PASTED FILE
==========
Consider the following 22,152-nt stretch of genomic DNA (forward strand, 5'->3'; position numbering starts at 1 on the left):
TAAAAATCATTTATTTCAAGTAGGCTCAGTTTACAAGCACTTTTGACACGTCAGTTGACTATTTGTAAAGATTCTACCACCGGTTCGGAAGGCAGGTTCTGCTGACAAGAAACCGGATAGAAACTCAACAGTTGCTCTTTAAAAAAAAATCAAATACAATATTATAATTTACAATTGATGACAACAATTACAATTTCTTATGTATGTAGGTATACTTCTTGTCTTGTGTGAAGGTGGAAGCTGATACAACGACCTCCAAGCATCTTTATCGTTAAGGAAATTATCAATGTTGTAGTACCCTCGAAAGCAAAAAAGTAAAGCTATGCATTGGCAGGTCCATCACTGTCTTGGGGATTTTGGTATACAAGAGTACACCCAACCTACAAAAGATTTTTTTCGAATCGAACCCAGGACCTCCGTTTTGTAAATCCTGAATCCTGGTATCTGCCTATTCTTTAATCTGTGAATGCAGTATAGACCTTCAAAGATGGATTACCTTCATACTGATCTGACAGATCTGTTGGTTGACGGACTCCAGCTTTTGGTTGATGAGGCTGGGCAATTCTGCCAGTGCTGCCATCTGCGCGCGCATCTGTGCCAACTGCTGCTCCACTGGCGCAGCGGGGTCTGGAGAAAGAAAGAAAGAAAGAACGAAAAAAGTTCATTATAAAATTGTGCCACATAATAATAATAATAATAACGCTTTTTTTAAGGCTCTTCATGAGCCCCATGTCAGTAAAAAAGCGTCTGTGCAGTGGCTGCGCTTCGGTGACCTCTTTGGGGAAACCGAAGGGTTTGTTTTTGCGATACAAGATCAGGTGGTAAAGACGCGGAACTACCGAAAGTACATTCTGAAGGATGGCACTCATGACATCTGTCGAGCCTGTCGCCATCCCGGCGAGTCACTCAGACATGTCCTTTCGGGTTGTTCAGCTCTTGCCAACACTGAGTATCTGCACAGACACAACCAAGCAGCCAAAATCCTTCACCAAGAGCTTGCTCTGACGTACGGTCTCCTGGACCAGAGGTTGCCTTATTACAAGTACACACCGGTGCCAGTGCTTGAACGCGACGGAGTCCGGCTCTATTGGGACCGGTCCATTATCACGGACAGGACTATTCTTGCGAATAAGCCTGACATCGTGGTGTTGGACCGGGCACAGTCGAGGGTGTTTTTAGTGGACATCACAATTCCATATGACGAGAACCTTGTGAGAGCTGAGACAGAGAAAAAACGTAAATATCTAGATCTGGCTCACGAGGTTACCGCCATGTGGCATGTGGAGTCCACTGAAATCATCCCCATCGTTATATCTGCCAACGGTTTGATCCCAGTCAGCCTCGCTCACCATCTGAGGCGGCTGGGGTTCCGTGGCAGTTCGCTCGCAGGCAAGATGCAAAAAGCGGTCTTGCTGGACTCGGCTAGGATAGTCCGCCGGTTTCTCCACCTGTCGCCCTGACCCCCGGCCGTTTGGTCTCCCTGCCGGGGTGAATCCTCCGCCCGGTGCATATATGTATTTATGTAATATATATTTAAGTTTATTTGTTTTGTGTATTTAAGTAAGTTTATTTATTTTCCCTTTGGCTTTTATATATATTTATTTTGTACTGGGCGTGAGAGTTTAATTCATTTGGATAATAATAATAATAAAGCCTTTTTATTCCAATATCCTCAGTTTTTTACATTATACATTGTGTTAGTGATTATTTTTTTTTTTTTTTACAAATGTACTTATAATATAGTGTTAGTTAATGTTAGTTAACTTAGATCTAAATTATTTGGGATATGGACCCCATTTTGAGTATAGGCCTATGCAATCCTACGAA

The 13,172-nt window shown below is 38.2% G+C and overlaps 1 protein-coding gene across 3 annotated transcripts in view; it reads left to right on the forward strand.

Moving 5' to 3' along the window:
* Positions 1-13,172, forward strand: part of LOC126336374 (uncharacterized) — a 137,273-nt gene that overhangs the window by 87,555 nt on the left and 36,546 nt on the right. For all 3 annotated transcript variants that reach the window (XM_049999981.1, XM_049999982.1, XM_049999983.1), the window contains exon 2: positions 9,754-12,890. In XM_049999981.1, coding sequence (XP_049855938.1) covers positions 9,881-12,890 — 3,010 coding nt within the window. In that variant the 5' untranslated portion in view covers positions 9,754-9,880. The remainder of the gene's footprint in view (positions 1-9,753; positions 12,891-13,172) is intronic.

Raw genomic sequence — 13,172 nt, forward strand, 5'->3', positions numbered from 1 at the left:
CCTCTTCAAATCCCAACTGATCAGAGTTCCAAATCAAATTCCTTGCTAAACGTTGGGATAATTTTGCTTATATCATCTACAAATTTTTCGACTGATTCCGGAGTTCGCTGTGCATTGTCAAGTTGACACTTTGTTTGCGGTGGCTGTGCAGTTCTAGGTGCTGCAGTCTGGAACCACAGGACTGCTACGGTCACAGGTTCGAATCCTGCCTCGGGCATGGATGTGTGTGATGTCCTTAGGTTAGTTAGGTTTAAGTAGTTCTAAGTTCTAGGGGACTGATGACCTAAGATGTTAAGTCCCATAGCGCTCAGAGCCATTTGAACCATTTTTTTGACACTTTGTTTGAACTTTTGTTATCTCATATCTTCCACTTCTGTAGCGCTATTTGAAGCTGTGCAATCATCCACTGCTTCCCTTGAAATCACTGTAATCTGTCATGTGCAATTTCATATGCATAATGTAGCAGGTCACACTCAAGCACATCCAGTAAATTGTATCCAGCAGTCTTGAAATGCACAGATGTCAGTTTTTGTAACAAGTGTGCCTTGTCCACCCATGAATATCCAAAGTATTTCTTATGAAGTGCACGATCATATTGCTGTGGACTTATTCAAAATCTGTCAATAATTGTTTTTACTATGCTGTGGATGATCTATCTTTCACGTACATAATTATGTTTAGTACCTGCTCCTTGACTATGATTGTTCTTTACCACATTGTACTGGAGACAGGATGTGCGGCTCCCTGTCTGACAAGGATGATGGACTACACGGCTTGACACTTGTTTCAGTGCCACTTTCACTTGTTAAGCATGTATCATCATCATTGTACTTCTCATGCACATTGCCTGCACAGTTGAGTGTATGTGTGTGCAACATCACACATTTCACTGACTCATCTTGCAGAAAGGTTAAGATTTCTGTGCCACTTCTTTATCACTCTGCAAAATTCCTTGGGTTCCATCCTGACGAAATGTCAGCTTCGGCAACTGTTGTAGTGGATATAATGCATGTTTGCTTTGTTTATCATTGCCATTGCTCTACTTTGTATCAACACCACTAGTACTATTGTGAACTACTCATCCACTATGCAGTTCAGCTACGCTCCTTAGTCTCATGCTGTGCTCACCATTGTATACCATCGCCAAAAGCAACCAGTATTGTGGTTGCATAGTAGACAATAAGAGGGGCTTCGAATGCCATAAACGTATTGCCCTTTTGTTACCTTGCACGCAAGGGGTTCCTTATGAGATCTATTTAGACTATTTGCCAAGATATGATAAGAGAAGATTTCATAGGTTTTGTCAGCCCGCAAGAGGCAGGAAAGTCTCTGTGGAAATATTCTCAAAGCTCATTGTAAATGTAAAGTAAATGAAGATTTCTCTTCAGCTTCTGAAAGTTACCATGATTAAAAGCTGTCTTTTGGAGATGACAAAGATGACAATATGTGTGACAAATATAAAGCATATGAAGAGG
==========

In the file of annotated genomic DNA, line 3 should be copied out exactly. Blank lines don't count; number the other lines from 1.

The 13,172-nt window shown below is 38.2% G+C and overlaps 1 protein-coding gene across 3 annotated transcripts in view; it reads left to right on the forward strand.